• Thinking about the next drink you will have when you are drinking? 
  • Experiencing negative physical symptoms when you do not drink? 
  • Canceling plans or commitments so that you may drink?
  • Consistently doing a poor job at work or school because of your drinking habits?

If you can say yes to any amount of those questions, it may be a good time to seek some guidance surrounding your drinking.

Types of Treatment 

There are several common treatment types that are used by health professionals to help treat alcohol use disorder. Individuals are always encouraged to talk to their doctor about what the best form of treatment is for them. Behavioral treatment, medication, and mutual-support groups are three of the more common types of treatment.

Behavioral Treatment

Cognitive-behavioral treatment (CBT) has shown to be very useful when used to help treat those with alcohol use disorder. Such treatments help individuals determine the causes and triggers of their alcohol dependence, develop the skills needed to quit or reduce drinking, create a reliable support system, and set achievable goals. 

The reasons in which someone develops alcohol use disorder can be many. Behavioral treatment is a great way to dig deeply and begin to examine the individual causes. The ultimate goal of this treatment is to change the thought processes and emotional responses that lead to alcohol misuse.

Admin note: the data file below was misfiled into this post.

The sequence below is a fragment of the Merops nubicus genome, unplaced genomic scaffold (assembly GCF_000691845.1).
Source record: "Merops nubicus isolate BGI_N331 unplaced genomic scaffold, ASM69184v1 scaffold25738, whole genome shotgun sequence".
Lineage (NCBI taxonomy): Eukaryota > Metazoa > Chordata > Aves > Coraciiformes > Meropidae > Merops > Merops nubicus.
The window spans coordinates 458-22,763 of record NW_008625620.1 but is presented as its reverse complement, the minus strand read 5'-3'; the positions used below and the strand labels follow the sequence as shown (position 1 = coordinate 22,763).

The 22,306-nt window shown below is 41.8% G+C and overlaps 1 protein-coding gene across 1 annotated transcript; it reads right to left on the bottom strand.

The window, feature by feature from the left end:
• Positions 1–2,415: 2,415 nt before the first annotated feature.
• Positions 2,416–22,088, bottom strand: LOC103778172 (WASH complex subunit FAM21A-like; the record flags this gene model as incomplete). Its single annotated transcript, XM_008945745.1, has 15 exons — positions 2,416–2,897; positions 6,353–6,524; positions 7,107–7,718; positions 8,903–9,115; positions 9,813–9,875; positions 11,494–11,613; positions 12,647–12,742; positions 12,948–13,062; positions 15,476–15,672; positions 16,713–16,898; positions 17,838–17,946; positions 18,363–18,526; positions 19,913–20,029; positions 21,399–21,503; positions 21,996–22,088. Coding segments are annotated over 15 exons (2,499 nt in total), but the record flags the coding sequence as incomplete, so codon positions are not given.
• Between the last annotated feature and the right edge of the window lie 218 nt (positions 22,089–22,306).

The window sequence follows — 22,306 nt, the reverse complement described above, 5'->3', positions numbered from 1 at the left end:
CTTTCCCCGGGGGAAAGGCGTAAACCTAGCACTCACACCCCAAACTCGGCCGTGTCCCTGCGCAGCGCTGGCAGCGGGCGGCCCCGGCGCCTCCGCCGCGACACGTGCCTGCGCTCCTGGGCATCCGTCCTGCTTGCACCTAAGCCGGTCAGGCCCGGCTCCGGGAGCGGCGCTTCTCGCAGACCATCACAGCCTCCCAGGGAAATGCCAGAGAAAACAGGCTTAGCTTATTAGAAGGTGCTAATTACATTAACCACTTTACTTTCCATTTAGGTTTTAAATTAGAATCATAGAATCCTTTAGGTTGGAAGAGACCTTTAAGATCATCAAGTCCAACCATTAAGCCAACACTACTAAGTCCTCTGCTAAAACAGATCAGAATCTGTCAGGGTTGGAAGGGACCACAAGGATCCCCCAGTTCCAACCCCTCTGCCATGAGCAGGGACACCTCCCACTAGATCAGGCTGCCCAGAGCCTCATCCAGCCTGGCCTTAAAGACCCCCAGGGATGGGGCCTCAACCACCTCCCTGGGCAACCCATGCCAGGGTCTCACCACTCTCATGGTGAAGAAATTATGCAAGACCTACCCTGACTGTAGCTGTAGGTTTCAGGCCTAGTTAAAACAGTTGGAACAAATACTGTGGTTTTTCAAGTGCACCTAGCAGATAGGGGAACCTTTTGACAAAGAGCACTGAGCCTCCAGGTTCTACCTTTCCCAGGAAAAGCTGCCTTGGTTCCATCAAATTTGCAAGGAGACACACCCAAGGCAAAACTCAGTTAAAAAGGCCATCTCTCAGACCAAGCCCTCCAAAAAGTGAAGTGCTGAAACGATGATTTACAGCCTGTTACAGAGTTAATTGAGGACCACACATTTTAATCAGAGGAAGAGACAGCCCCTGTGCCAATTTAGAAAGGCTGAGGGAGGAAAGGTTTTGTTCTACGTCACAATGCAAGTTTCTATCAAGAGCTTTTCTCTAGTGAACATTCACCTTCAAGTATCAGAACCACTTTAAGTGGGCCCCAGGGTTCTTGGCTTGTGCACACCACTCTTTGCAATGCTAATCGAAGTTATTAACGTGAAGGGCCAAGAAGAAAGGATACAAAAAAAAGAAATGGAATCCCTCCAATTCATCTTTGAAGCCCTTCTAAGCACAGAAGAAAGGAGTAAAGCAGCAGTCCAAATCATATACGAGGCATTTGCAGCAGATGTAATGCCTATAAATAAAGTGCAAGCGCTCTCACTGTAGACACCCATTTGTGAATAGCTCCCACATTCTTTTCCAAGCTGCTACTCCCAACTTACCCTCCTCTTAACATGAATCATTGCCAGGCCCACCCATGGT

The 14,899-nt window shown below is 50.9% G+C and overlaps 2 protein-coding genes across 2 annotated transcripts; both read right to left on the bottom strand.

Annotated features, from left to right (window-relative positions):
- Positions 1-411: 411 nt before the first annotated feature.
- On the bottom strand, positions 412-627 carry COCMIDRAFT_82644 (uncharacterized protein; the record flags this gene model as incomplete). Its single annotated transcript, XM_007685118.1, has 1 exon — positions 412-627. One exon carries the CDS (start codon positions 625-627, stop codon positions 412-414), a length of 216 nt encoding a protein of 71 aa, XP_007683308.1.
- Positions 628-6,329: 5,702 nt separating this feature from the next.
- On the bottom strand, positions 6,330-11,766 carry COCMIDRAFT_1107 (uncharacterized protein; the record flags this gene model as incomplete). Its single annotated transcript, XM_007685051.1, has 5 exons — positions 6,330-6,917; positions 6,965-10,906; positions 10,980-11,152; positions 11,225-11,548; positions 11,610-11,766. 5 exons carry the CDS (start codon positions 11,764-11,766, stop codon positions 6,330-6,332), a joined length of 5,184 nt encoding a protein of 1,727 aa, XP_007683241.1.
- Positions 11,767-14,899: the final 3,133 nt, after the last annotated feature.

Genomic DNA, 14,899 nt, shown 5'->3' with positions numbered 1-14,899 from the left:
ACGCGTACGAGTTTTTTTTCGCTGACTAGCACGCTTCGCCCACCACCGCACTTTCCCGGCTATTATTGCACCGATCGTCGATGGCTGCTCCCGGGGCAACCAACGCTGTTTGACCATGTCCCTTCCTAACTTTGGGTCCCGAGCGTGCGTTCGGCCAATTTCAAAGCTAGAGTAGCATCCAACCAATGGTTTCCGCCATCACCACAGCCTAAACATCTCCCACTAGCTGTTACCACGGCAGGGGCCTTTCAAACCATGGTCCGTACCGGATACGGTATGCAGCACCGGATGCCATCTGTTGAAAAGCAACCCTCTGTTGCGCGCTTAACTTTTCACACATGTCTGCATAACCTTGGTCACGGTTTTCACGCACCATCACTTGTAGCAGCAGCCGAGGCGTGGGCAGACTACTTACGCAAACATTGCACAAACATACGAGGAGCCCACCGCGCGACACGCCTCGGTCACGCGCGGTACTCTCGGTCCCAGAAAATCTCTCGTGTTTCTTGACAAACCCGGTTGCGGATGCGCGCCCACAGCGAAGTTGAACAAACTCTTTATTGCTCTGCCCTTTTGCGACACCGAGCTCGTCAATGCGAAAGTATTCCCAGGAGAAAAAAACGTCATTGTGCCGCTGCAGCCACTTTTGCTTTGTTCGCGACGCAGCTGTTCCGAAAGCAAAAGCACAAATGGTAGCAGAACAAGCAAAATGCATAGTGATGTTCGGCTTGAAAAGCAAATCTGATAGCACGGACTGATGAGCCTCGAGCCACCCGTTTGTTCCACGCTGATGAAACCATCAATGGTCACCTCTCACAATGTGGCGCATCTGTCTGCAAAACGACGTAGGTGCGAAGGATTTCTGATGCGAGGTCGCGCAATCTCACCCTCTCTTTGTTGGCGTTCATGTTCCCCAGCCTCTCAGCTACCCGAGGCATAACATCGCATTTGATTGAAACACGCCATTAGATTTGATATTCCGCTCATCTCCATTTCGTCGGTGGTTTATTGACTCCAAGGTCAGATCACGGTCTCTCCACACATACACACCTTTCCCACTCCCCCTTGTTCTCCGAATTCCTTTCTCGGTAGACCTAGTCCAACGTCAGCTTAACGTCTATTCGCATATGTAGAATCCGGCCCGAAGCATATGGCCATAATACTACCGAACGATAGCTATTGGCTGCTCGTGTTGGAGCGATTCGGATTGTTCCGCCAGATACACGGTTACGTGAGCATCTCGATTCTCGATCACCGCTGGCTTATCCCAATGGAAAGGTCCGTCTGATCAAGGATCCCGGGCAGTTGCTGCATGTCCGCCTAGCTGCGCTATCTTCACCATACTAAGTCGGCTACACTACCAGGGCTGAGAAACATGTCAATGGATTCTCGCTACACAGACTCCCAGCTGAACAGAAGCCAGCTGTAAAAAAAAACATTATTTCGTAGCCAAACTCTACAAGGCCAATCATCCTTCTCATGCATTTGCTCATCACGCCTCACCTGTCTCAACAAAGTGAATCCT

In the US, there are three different non-addictive FDA-approved medications that can be used to help treat alcohol addiction. These medications include: 

  • Acamprosate - reduces craving and reduces withdrawal symptoms
  • Naltrexone - blocks the intoxicating effects of alcohol
  • Disulfiram - causes negative side effects when alcohol is consumed

These medications are not a cure for addiction and should be used in combination with other forms of treatment.

Mutual-Support Groups

Twelve-step programs such as Alcoholics Anonymous (AA) can be great forms of support and recovery encouragement. These programs are open to all and are typically free to attend. Collaborating with other like-minded individuals can be incredibly helpful when recovering from any form of addiction.

Regaining Normalcy

Alcohol is a depressant that can negatively affect the brain in a variety of ways, especially when consumed in high volume too often. For every one drink, your body takes, on average, a minimum of one hour to leave your system. Depending on the level of alcohol abuse or dependency, it can take weeks to even years for an individual to recover from the damage done by alcohol. However, it is encouraging and rather remarkable that the brain is capable of repairing itself. 

Though recovery takes time and consistency, it is possible. Individuals must be willing to experience the good and bad days. The reward of normalcy and health are worth the hard work and persistence.  

If you are struggling with any form of substance use addiction, contact us today. Our knowledgeable and caring team is here to give you the care you need.